Clinical presentation and diagnosis Diagnosis

Osteoporosis has been defined by the WHO as a disease characterized by low bone density and weakening of bone tissue associated with an increase in fragility and vulnerability to fracture.1 Because bone strength cannot be measured directly, an assessment of bone mineral density is used, which represents 70% of bone strength. Low bone mineral density has been associated with an increased risk of fractures. X-rays are useful only in identifying patients suspected of sustaining a fracture and are not recommended for diagnosis of osteoporosis.

Measurement of Bone Mineral Density

Bone mineral density can be measured at various sites throughout the skeletal system and by various methods. The site of measurement can be either central (hip and/ or spine) or peripheral (heel, forearm, or hand). Dual-energy x-ray absorptiometry (DXA) can be used to measure central and peripheral sites of bone mineral density.

Quantitative ultrasound, peripheral quantitative computed tomography, radiographic absorptiometry, and single-energy x-ray absorptiometry are used to measure peripheral sites.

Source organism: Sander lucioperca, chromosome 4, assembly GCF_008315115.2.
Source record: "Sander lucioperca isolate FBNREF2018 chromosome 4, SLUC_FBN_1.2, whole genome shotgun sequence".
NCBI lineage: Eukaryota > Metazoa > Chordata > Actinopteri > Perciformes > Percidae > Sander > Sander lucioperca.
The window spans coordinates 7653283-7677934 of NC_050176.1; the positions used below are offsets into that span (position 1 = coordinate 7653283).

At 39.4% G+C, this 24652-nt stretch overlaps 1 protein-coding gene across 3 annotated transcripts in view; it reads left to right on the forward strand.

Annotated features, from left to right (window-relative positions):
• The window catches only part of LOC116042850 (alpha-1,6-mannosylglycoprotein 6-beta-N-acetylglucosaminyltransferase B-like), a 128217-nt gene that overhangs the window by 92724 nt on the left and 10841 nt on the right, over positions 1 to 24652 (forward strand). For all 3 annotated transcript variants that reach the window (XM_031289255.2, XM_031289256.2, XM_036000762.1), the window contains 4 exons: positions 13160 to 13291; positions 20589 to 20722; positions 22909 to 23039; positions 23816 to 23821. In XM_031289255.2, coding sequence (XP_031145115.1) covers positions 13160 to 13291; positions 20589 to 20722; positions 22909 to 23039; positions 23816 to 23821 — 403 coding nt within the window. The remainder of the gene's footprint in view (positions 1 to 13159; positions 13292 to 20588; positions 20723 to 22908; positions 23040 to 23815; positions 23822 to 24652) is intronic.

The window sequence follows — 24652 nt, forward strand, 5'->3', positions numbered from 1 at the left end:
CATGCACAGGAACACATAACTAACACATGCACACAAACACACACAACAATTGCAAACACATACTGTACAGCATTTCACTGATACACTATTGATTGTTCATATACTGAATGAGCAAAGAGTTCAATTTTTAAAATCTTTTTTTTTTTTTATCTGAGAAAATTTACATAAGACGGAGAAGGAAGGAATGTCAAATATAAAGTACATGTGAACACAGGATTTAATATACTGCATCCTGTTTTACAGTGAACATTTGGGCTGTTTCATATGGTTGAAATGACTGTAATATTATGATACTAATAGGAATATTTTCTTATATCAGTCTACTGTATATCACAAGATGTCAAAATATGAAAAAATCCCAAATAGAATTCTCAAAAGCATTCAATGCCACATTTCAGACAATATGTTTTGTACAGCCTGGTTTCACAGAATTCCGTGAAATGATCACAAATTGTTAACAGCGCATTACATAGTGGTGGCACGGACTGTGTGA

'©' The WHO recommends a standardized approach to measuring bone mineral density for diagnosis of osteoporosis using central measurement of bone mineral density by DXA 9 Central DXA is recommended for diagnosis due to inconsistencies in T-scores measured between different sites and by different methods.1,2 Current standards of practice consist of measuring bone mineral density at the lumbar spine and hip, although the WHO suggests the hip is the preferred site for diagnosis.8,1

Peripheral bone mineral density measurements cannot be used for diagnosis because they do not correlate with central measurements. However, they are useful in identifying patients who are candidates for central DXA and who are at increased risk of fracture. They may also be useful in patients who have had multiple fractures or in low-risk patients. Additionally, peripheral measurement of bone mineral density is generally less expensive than central DXA and is easily accessible. Instruments used for peripheral bone densitometry are portable, which allows bone density to be measured in pharmacies and health-fair screening booths.

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